the power of moments.jpeg
made to stick.jpg

 

 
The authors say moments are critical “because research has found that in recalling an experience, we ignore most of what happened and focus instead on a few particular moments….
 
“When people assess an experience, they tend to forget or ignore its length –– a phenomenon called ‘duration neglect.’ Instead, they seem to rate the experience based on two key moments: (1) the best or worst moment, known as the ‘peak’; and (2) the ending. Psychologists call it the ‘peak-end rule.’”
 
“What’s indisputable is that when we assess our experiences, we don’t average our minute-by-minute sensations. Rather, we tend to remember flagship moments: the peaks, the pits, and the transitions.”
 
Create positive experiences
This is obviously an important lesson to remember in business and in life. In service businesses, it’s critical to create positive impressions and memorable experiences.
 
Traveling as much as I do, I stay in a range of high-end and average hotels and I’m always interested in the experience they create. The authors use the example of the Magic Castle Hotel, which is consistently rated as one of the top three hotels in Los Angeles, higher than the upscale Ritz Carlton and Four Seasons hotels.
 
The Magic Castle Hotel achieves this rating despite the fact that it is anything but luxurious. “It’s not that it’s a bad-looking place; it’s fine. It looks like a respectable budget motel,” they write. Then why is it so highly rated that people rave about it to their friends and share it forever?
 
Here’s the secret. They’ve created extraordinary moments that are unforgettable, as the Heath brothers write:
 
Let’s start with the cherry-red phone mounted on the tool wall near the pool. You pick it up and someone answers, ‘Hello, popsicle hotline.’ You place an order, and minutes later, a staffer wearing white gloves delivers your cherry, orange, or grape popsicles to you at poolside. On a silver tray. For free.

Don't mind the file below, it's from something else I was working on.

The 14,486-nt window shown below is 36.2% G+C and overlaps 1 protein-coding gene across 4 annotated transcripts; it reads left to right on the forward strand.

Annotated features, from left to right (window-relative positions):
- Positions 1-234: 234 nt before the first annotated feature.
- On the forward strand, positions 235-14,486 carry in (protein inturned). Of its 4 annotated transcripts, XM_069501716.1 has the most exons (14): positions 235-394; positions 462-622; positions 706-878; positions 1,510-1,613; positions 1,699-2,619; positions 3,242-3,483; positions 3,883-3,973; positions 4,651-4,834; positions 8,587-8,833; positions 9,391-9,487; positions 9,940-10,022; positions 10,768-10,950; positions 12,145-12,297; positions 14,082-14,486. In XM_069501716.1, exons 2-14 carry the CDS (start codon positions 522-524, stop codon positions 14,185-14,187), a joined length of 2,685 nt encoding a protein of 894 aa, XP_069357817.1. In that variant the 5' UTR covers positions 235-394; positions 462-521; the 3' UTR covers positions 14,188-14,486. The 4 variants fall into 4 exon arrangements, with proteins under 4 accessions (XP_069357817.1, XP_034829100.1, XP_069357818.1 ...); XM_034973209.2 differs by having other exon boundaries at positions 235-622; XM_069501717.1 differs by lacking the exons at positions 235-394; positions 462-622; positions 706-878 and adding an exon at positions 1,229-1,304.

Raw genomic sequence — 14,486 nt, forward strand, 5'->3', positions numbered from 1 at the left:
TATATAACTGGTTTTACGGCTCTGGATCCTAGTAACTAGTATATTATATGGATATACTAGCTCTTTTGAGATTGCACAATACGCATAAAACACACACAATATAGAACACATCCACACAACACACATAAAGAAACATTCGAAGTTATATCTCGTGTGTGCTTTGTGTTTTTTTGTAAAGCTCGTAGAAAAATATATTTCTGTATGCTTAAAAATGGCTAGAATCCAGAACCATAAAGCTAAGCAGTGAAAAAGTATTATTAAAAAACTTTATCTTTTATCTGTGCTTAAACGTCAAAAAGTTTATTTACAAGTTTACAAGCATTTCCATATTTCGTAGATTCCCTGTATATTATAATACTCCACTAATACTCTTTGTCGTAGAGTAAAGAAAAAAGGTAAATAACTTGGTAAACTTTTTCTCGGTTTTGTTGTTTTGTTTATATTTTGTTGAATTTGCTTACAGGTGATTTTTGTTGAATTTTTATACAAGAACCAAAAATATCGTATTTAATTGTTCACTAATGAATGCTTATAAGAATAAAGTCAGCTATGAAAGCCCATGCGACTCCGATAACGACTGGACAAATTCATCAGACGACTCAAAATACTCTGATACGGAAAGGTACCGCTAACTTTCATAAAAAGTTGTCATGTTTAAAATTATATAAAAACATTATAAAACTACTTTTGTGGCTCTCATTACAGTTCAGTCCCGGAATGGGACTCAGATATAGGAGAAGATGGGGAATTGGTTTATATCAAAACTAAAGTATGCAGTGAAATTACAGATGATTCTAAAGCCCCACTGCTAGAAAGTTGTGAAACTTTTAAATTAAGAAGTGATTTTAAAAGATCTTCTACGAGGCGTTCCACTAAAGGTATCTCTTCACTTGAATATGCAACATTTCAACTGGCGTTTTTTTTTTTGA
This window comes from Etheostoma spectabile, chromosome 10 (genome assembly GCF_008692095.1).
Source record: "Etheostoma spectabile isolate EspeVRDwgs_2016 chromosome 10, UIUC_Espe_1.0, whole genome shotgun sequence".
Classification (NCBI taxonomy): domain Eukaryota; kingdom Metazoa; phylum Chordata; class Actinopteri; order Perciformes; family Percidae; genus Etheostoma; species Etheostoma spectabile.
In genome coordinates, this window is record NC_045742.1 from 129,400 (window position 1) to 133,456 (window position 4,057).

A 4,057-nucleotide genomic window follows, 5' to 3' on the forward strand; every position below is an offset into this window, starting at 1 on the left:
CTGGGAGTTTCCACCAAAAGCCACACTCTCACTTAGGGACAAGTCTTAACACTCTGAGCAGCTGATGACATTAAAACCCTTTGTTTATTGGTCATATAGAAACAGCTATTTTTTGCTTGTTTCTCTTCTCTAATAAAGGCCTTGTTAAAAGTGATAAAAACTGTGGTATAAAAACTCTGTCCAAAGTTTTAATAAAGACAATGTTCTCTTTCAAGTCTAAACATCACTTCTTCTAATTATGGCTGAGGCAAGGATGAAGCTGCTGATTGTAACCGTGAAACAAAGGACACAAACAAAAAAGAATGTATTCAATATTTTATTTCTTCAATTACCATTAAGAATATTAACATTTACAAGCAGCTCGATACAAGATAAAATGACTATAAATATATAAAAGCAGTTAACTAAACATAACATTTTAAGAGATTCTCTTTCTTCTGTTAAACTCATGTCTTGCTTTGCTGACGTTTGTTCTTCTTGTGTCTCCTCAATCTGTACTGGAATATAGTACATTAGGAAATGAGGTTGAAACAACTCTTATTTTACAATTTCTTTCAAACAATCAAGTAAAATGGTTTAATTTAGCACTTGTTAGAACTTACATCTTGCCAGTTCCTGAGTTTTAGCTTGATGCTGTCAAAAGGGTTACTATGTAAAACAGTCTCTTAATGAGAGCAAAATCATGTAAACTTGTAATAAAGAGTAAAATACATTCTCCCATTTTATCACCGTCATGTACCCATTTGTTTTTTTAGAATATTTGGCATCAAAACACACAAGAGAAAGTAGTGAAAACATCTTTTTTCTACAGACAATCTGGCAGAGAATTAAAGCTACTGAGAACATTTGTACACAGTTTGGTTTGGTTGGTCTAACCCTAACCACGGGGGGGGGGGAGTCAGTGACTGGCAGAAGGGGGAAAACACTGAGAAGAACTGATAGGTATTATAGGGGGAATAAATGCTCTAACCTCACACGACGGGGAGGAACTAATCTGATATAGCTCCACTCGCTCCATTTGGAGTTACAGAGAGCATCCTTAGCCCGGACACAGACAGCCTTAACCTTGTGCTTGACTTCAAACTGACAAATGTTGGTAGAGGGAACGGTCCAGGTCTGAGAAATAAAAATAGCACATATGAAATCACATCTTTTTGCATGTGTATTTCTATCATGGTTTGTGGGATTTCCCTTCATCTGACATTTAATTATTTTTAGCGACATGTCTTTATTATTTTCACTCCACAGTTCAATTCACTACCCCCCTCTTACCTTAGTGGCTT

Popsicle Hotline.jpg

Then there’s the snack menu, a list of goodies––ranging from Kit Kat’s to root beer to Cheetos––that can be ordered up at no cost. There’s also a board game menu and DVD menu, with all items loaned for free. Three times a week, magicians perform tricks at breakfast. Did we mention you can drop off unlimited loads of laundry for free washing? Your clothes are returned later in the day, wrapped in butcher paper and tied up with twine and a sprig of lavender.
 
The guest reviews for the Magic Castle Hotel are rapturous. What the Magic Castle has figured out is that, to please customers you need not obsess over every detail. Customers will forgive small swimming pools and underwhelming room décor, as long as some moments are magical.
 
There are so many opportunities all of us have to create unique and memorable experiences, yet we thoughtlessly stick with the well-worn path.
 
Defining special moments
The Power of Moments * defines four key elements for you to consider in creating special, defining moments:

ELEVATION: They rise above the everyday experience.

INSIGHT: They may shift your point of view of yourself or the world.

PRIDE: They capture moments of accomplishment or courage.

CONNECTION: They are often social events that strengthen the bonds we share with others.
 
Take action
I urge you to consider how you might take initiative to elevate experiences for yourself and those important to you in business and life.

  • Try a different approach at your next retreat –– as an opener, have everyone bring a meaningful object from home and explain the moment it became important to them.
  • Send a customer a thank you with a small, different gift, such as your favorite candy or dessert. 
  • Pick a “crazy” place for a weekend getaway with your partner or family.

It’s up to you. You have the ability to design the right kind of memorable experience, with powerful moments that might last a lifetime.

One final thought: as you think about creating special moments, don't lose the gift of being present for these moments. Too many of us have become consumed by our phones and have lost our mindfulness. Lots of us are capturing moments to share with others (it's Instagrammable!) rather than actually being present in the moment.

You see it everywhere: people glued to phones while walking dogs, sitting with children, dining with others.

I was watching an Austrailian DJ and singer who, during a concert, looked out and saw a sea of phones facing him. He screamed at his audience "you paid me a lot of money to be here with you so, for this one song, put down your phones and be here with me!" (I redacted over the colorful language.)